Criminal charges against the former owner of Angels and Wings, a restaurant and bar formerly located in the Tri-County Square Shopping Center in Corbin, were abruptly dropped by a Knox County judge last week after the two police officers who investigated the case failed to show up in court.
Knox District Judge John Chappell dismissed charges of alcohol intoxication, hindering the apprehension of a suspect and violation of the city alcoholic beverage control laws against Johnson last Thursday, the day the case was set for trial.
The charges stem from a late February 2008 incident where police forced their way into the Corbin sports bar in the early-morning hours to serve a felony arrest warrant on a waitress that worked there. The waitress, Jerri Queener, had allegedly stolen some items from an acquaintance and the victim informed police she would be at Angels and Wings for an after hours gathering.
When authorities arrived, Angels and Wings was locked. Corbin Police Officer Glenn Taylor Jr., who investigated the incident along with fellow officer Rob Jones, knocked on the front door of the restaurant trying to get the attention of those inside. Taylor claims Johnson, and others, simply ignored police and would not let them in. With the help of Kentucky State Police Trooper A.J. Bunch, the officers used a loud police public address speaker to try to get their attention, to no avail.
Authorities then broke in and performed portable Breathalyzer tests on everyone inside. Jonathan Huff, of Hoskinson, and Melody McDaniel, of London, were charged with alcohol intoxication.
Taylor said Tuesday that neither he nor Jones ever received notification that they were supposed to be in court last week to testify in the case. Chappell dismissed the charges "without prejudice" which means they can be pursued again in the future if police and prosecutors agree to do so.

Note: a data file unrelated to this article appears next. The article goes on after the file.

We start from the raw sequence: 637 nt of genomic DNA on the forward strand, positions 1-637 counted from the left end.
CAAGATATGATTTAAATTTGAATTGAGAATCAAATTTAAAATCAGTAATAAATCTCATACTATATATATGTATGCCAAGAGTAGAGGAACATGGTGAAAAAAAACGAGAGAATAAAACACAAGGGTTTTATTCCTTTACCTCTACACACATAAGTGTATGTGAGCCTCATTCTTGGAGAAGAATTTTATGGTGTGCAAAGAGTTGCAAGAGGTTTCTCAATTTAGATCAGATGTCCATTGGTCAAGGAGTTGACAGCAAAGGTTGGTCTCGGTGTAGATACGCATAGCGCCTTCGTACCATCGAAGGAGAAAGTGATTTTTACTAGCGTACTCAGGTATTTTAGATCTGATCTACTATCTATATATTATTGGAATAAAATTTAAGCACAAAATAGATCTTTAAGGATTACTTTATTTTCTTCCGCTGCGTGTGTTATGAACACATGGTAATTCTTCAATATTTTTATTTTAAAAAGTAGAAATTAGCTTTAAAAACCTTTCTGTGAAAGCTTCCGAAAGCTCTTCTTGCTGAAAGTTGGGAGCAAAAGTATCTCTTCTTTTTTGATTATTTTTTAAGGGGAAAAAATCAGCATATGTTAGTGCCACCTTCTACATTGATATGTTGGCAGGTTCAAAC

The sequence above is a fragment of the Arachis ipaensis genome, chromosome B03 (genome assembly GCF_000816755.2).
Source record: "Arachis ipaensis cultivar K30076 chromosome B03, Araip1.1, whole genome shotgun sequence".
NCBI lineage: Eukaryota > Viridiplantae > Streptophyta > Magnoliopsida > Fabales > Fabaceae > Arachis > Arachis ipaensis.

Taylor said the Corbin Police Department had been "following the case closely" since the charges were filed and that there would be discussions between officers and Corbin Police Chief David Campbell, along with Knox County Attorney Charley Dixon, to determine what course of action they will take.
Johnson was charged with alcohol intoxication, hindering the apprehension of a suspect and violation of alcohol beverage control laws. His cousin, restaurant manager Mickey Johnson, was charged with hindering the apprehension of a suspect and violation of alcohol beverage control laws.
Taylor said Johnson was belligerent with police when they entered, telling them they had no right to come inside without permission.
Former Corbin Police Chief Carson Mullins, who also served as the city’s Alcoholic Beverage Control Officer at the time, said officers had consulted with him before entering the building. Any restaurant holding a state or local liquor license must allow authorities to enter for on-site inspections or for other reasons. Taylor said it was also a violation of ABC laws for people to be in Angels and Wings to drink after hours and allow access to alcohol when the business is closed. Restaurants in Corbin are not allowed to serve alcohol after midnight.
In a written statement to police, Taylor said one of those arrested claimed Scott Johnson instructed those inside several times not to unlock the door when police arrived.
Angels and Wings was the second Corbin restaurant to obtain a liquor license after city voters approved a referendum in 2003 that allowed certain establishments to sell booze by the drink. But, the restaurant was the source of considerable controversy while open.
It was cited numerous times by the investigators from the Kentucky Officer of Alcoholic Beverage Control for numerous violations, including selling liquor to underage patrons and for falsifying sales reports to make it appear as though it was meeting a mandatory requirement to have at least 70 percent of its gross receipts come from food sales.
Johnson, and the restaurant, were also the subject of a civil lawsuit brought by property managers of Tri-County Square who claimed they owed back rent and were seeking an eviction.
Angels and Wings was purchased last year by the owners of O’Malley’s Irish Eatery and Pub and renamed O’Malley’s 2.